Jour­nal­ism — the cat­a­lyst that con­nects com­mu­ni­ties and cul­tures in pub­lic li­braries

The Insider - - CONTENTS -

Ilove li­braries and have for as long as I can re­mem­ber.

When I at­tended a US univer­sity as a for­eign stu­dent in 1996, a friend of mine re­ferred me for a job at the school li­brary. I was thrilled be­cause it fed two of my pas­sions — a vo­ra­cious ap­petite for news and in­for­ma­tion and a fas­ci­na­tion with emerg­ing tech­nol­ogy. The li­brary was a trea­sure trove of both.

I could ac­cess news from, and about, my home coun­try that

I never had the op­por­tu­nity to read be­fore. And I could use the com­puter lab and data­bases to make the ex­ten­sive re­search I needed to do much, much eas­ier. Sud­denly I was no longer con­stricted by printed books, mi­cro­fiche, and mi­cro­film; al­most ev­ery­thing I needed was ei­ther at my fin­ger­tips or eas­ier to find. I was mes­mer­ized by it all.

As a so­cial sci­ence ref­er­ence li­brar­ian as­sis­tant I spent a lot of time teach­ing other stu­dents how to use data­bases like ProQuest UMI in or­der to per­form re­search more ef­fec­tively. I still re­mem­ber the joy of see­ing a stu­dent’s eyes light up when they dis­cov­ered that the pa­per they’d left to the last minute could be de­liv­ered on time.

But my de­light at work­ing there wasn’t just about all the con­tent and com­put­ers. I truly felt that I was part of a team of peo­ple who be­lieved it was their civic duty/mis­sion to help im­prove the lives of its mem­bers. I also learned a lot of in­valu­able skills that I use to this day in both my per­sonal and busi­ness lives.

In 2003, while now at­tend­ing grad school, my life took a new turn that to­day feels al­most like Kis­met. I was hired as a co-op stu­dent to work on, among oth­ers, a news prod­uct for the li­brary mar­ket — Li­brary PressDis­play (re­named PressReader in 2013). Be­ing a news junkie and a lover of li­braries, it was a per­fect match for me.

To­day, in my po­si­tion in the com­pany, I’m no longer in­volved in the day-to-day op­er­a­tions of our li­brary team, but I’m still proud that PressReader con­tin­ues to ad­vo­cate for two hon­or­able and im­por­tant in­sti­tu­tions — li­braries and jour­nal­ism.

To­gether they can, and do, change the world.

The role of pub­lic li­braries in the com­mu­nity

In Oc­to­ber 2017, The Wall Street Jour­nal ran a story about pub­lic li­braries. It was re­fresh­ing to read how many these brick and mor­tar in­sti­tu­tions have trans­formed them­selves from cus­to­di­ans of con­tent to the care­tak­ers of com­mu­ni­ties.

One ex­am­ple of go­ing above and be­yond the call of civic duty was in Hen­nepin County in the Amer­i­can state of Min­nesota. In 2016 the county’s pub­lic li­brary an­swered 1.3M ques­tions from mem­bers — more than the en­tire county’s pop­u­la­tion of 1.2M. Pretty im­pres­sive!

There is no ques­tion that ref­er­ence li­brar­i­ans are the lifeblood of a pub­lic li­brary. In the words of mar­ket­ing guru, Seth Godin, they are “pro­duc­ers, concierges, con­nec­tors, teach­ers and im­pre­sar­ios.” It’s hard to ar­gue with Seth when you dis­cover all that they do. Along with lend­ing out books and pe­ri­od­i­cals, ref­er­ence li­brar­i­ans help peo­ple:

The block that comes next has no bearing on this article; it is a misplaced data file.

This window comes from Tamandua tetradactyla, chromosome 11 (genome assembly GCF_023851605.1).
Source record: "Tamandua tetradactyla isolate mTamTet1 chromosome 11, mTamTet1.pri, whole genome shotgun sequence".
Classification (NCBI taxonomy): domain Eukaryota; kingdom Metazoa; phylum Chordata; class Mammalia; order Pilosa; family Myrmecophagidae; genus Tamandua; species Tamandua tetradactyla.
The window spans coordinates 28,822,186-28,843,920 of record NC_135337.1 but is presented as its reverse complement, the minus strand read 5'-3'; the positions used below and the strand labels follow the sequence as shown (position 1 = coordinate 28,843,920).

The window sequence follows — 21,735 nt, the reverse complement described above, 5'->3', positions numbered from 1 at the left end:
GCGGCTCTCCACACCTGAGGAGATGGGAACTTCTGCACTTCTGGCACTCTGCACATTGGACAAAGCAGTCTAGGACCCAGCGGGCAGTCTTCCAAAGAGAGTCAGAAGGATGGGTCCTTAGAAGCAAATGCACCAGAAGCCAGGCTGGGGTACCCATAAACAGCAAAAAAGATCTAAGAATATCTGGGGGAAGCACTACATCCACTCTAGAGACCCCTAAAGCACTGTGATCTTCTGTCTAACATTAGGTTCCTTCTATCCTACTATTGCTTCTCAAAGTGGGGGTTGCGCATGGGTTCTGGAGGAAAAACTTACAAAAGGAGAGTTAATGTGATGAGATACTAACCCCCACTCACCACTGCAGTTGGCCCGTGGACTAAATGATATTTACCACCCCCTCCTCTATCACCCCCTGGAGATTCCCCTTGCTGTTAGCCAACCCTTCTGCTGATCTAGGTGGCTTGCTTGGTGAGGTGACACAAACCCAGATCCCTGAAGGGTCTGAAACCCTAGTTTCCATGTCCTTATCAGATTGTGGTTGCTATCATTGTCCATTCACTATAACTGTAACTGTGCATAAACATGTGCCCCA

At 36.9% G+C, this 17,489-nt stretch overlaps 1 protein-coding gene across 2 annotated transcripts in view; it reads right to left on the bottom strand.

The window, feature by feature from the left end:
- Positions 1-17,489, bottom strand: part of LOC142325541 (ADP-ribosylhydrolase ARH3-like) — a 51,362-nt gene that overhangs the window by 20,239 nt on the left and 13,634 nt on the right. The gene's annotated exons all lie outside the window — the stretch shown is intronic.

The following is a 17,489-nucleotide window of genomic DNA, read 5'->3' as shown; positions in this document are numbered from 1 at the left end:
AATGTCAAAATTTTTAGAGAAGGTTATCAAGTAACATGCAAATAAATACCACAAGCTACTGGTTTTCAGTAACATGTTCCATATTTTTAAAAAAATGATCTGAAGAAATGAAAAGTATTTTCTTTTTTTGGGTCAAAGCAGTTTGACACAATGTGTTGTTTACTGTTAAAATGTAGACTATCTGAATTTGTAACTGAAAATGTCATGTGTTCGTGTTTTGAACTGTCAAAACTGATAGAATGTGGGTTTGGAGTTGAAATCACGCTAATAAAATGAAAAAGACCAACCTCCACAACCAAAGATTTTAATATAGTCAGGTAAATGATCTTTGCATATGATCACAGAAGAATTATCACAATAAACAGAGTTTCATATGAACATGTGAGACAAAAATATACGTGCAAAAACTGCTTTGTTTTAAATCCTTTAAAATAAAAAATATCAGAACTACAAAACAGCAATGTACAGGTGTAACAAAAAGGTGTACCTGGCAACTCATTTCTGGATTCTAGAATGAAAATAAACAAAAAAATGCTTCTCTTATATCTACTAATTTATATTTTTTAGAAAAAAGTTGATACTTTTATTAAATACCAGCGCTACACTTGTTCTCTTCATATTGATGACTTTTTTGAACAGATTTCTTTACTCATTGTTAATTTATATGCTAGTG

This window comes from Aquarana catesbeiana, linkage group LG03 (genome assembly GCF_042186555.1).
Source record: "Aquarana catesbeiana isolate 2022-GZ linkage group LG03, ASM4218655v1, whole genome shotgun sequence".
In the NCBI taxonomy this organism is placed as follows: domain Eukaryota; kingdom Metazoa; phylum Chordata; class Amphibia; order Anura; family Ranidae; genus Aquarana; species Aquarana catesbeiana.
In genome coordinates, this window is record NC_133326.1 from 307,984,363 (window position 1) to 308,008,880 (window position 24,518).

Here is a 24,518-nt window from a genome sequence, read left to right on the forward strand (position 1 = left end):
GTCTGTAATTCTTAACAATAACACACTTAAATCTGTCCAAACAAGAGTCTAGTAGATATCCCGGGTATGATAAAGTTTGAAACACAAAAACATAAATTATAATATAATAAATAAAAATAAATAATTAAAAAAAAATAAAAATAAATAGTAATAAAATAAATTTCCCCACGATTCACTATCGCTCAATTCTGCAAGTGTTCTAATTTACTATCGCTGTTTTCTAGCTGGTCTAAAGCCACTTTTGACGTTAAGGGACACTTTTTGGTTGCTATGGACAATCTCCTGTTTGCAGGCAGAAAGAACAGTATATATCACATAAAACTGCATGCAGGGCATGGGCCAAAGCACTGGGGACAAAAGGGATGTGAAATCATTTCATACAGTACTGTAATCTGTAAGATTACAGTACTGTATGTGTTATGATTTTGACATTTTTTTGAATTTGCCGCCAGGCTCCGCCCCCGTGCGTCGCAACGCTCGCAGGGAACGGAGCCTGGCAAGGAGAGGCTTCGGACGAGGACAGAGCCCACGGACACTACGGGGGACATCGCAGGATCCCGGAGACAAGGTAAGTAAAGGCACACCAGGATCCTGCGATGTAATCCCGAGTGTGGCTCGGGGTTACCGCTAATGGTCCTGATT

Write re­sumes and ap­ply for jobs

Find so­cial ser­vice, med­i­cal, and le­gal in­for­ma­tion and sup­port

Set up email ac­counts and pro­vide tu­to­ri­als on how to use them and other apps

Teach classes in com­puter pro­gram­ming, web­site de­sign, small busi­ness management, and even yoga

Host events with ex­perts who of­fer ad­vice on a va­ri­ety of sub­jects • Cre­ate house­hold bud­gets and dis­cover new recipes

• Re­search his­tor­i­cal in­for­ma­tion (e.g. weather, events, news­pa­per ar­chives, and even fam­ily an­ces­tries)

• Ver­ify whether on­line news sto­ries are true or fake

• Bor­row ev­ery­thing from free mu­seum passes, ties, brief­cases, and jew­elry (for job in­ter­views) to WiFi hotspots for those who can’t af­ford WiFi at home

Some even lend out lamps that bat­tle sea­sonal af­fec­tive dis­or­der and radon-test­ing kits for peo­ple’s homes. What­ever the needs of a com­mu­nity, pub­lic li­braries are find­ing in­no­va­tive ways to fill them.

Pub­lic li­braries and jour­nal­ism — too im­por­tant to lose

Ac­cord­ing to Wayne A. Wie­gand, au­thor of Part of Our Lives: A Peo­ple's His­tory of the Amer­i­can Pub­lic Li­brary, many US in­for­ma­tion tech­nol­o­gists in the early 1980s fore­casted the death of the pub­lic li­brary by the mil­len­nium.

A sim­i­lar pro­jec­tion was made for news­pa­pers in 2012 when fu­tur­ist, Ross Daw­son, pre­dicted that news­pa­pers in their cur­rent form (i.e. print) would be­come ex­tinct, start­ing in the US in 2017.

“I loved work­ing with li­brar­i­ans. They are a spe­cial breed of peo­ple. They feel like it’s their civic duty, their mis­sion in life to help oth­ers. And ev­ery time I’d go to a con­fer­ence or trade show I’d see how pas­sion­ate they were about seek­ing out new in­for­ma­tion, new tools, and prod­ucts to help im­prove the lives of oth­ers.”

But the end of printed news­pa­pers won’t be the end of qual­ity jour­nal­ism, just like the trans­for­ma­tion of printed li­brary re­sources into dig­i­tal as­sets won’t be the death of pub­lic li­braries. Qual­ity jour­nal­ism is the life force of main­stream me­dia and it will sur­vive with­out print in the we­bo­sphere. But what about li­braries?

There are those who ar­gue that Ama­zon should re­place pub­lic li­braries to save tax­payer money. I, for one, hope never to see that day. The value pub­lic li­brary spa­ces and li­brar­i­ans bring to com­mu­ni­ties is far too great to lose.

In terms of news­pa­pers, many printed edi­tions are still alive, al­though they may not be kick­ing for long as more and more read­ers switch to dig­i­tal.

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